by Enrico Villamaino
There is no doubt about it: founding and running a brewery is a business. For some it is an experiment, for others a passion – some might even tell you it’s a calling – but it is always a business. That can make it difficult to see success as something independent of profit. And it is not often that the owner of a business gleefully tells you about his latest “magnificent money loser,” but that is exactly what you’ll hear these days at Bike Rack Brewing Company in Bentonville, AR.
Founded just four years ago, “Bentonville’s Oldest Brewery” has met with a great deal of success. In that short period of time, this initiative of Jeff Charlson, founder and co-owner of Bike Rack Brewing (named in honor of northwestern Arkansas’ vibrant mountain biking scene) has grown by leaps and bounds. In addition to the original brewhouse location in Bentonville, satellite taprooms have been added in both Bentonville and nearby Springdale. Originally featuring four core offerings – BRB staples Fast IPA, Slaughter Pen Pale Ale, Urban Trail Golden Ale and Angus Chute American Stout – the brewery now produces six different beers in cans for sale as well as over 15 selections in their taprooms.
“We’re now producing 3,000 barrels a year,” said Charlson. “We’re where we want to be right now, expanding the way we hoped we would. Our next big release is our double IPA in honor of our fourth anniversary.”
And as for that “magnificent money loser”?
“We believe in giving back to the community,” explained Charlson. “People recognize that beers can be great when sampled locally. The same is true for art. We’ve chosen to concentrate on music.”
Charlson has taken a big step toward helping local musicians get their start by creating a record label for Bike Rack Brewing. “After all,” he laughed, “beer and music have always gone well together.
“Bike Rack Records focuses on helping Arkansas-based artists – people who are performing their own stuff, not just covers of other musicians’ work. We’ve put together ten local acts. They perform everything from alternative music to pop to what I like to call Americana. It’s really great stuff – a lot of variety, a lot of unique sounds,” Charlson explained.
“It’s so hard, and expensive, for these artists to get their start. We have partnered with local recorder Haxton Road Studios and offered them a freebie, a chance to cut an original song of their own, and they keep the rights to their work. A recording session like this can run upwards of four or five thousand dollars, so we’re lucky enough to help these talented people overcome that initial hurdle.”
Charlson said the entire project will cost his business about $40,000, and he expects to recoup a little under half of that amount, hence the “magnificent money loser.”
“But I view this personally as we’re a brand. This would be like sponsoring some sports event. We feel like this is a marketing vehicle to support local artists that have a deep personal connection with us already. These artists have history with us. They perform at our locations in our taproom concerts. Many of our regular taproom patrons have had the chance to see these fantastic musicians live, and it’s given them an opportunity to increase their exposure and grown their fan base.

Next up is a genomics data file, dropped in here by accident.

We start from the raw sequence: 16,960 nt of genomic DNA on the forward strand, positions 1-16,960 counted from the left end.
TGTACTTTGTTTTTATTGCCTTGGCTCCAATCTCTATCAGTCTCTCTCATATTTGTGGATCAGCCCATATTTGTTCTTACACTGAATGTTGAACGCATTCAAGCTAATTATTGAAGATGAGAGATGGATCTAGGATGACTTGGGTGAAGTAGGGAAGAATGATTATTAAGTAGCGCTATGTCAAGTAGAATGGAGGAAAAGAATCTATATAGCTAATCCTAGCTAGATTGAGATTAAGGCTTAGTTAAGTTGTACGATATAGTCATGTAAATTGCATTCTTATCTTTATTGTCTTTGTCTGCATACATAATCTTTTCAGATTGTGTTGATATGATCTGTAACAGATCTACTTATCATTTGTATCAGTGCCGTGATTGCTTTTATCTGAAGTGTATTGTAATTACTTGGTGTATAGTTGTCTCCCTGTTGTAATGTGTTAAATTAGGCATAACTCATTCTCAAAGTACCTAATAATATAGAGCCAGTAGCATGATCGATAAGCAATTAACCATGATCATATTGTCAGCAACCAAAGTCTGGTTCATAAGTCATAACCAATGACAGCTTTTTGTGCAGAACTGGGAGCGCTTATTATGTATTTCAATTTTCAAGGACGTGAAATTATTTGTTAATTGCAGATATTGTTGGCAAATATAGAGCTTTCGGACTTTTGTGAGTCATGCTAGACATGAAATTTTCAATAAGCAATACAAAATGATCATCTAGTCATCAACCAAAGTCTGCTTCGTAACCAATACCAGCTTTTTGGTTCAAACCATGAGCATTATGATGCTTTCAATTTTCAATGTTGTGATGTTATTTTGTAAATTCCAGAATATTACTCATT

“And if everyone should happen to throw back a few of our beers while they’re listening,” Charlson said, “I’m just fine with that.” He went on to say that larger concerts have been in the works – they just hosted one that drew over 450 people.
A 30-minute documentary telling the story of this musical enterprise was released in November to accompany the release of Bike Rack Records Volume 1. “We hope that it will raise the profile of these musicians, the brewery and get people excited for Bike Rack Records Volume 2!” Charlson added.
“In addition to being able to hear these artists on iTunes and Spotify, we just got our first shipment of old school vinyl records to our brewery. People have been very receptive to them. There are a lot of 25-year-olds out there who have just gotten their first turntables, and we’re hoping that after a few of our stellar beers, they might just indulge in an impulse buy of some vinyl,” he joked.
Charlson remains optimistic and always on the lookout for new ways to integrate Bike Rack Brewing into the community. “We’ve had a lot of success with musicians, and we’re now looking into joint events with local art museums and galleries to find great pairings between our beer selections and the art patrons can view while they enjoy our stuff!”
For more information on Bike Rack Brewing, visit www.bikerackbrewing.com. The documentary on the creation of Bike Rack Records Vol. 1 is on the brewery’s Facebook page.
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